Keep in mind: People should not be treated differently, harassed, denied benefits or opportunities or penalized in any way because they ask for accommodation. This would be reprisal and is against the Code.
If organizational requirements negatively affect a creed accommodation request
- Look into whether the requirement is legitimate and necessary in the first place, (for example, rigid work hours that do not allow flexibility for prayer time).
- Ask – can the requirement be dropped or changed so it doesn’t cause a barrier for anyone?
If requirements are legitimate, you may need to make an exception and accommodate the person’s creed unless you can show it would cause undue hardship.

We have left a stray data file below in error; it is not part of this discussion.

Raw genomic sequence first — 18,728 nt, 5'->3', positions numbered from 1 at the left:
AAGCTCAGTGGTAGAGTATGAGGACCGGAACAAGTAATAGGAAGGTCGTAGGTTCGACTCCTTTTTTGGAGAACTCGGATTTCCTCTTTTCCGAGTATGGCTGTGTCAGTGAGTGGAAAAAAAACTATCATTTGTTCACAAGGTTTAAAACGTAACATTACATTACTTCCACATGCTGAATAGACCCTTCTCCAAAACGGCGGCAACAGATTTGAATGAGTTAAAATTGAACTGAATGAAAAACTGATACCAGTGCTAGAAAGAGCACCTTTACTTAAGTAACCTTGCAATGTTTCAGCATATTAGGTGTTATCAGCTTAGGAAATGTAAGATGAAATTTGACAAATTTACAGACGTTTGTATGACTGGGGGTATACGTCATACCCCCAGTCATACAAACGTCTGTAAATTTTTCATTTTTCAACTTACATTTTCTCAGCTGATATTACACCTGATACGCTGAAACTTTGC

If you are unsure whether you have a duty to accommodate, consider whether the person seeking accommodation has been negatively affected by an organizational policy, rule, standard, qualification or practice, based on their sincerely held creed belief.
A rule or requirement that negatively affects people based on their creed may be discrimination even if it does so only by accident or unintentionally (this is known as constructive or adverse effect discrimination).
Not every negative impact on a person’s creed belief or practice may be discrimination. Interference with creed practices or beliefs that are less important or connected to a person's creed (such as attending a church bake sale, accessing satellite religious programs, etc.) may not necessarily receive protection.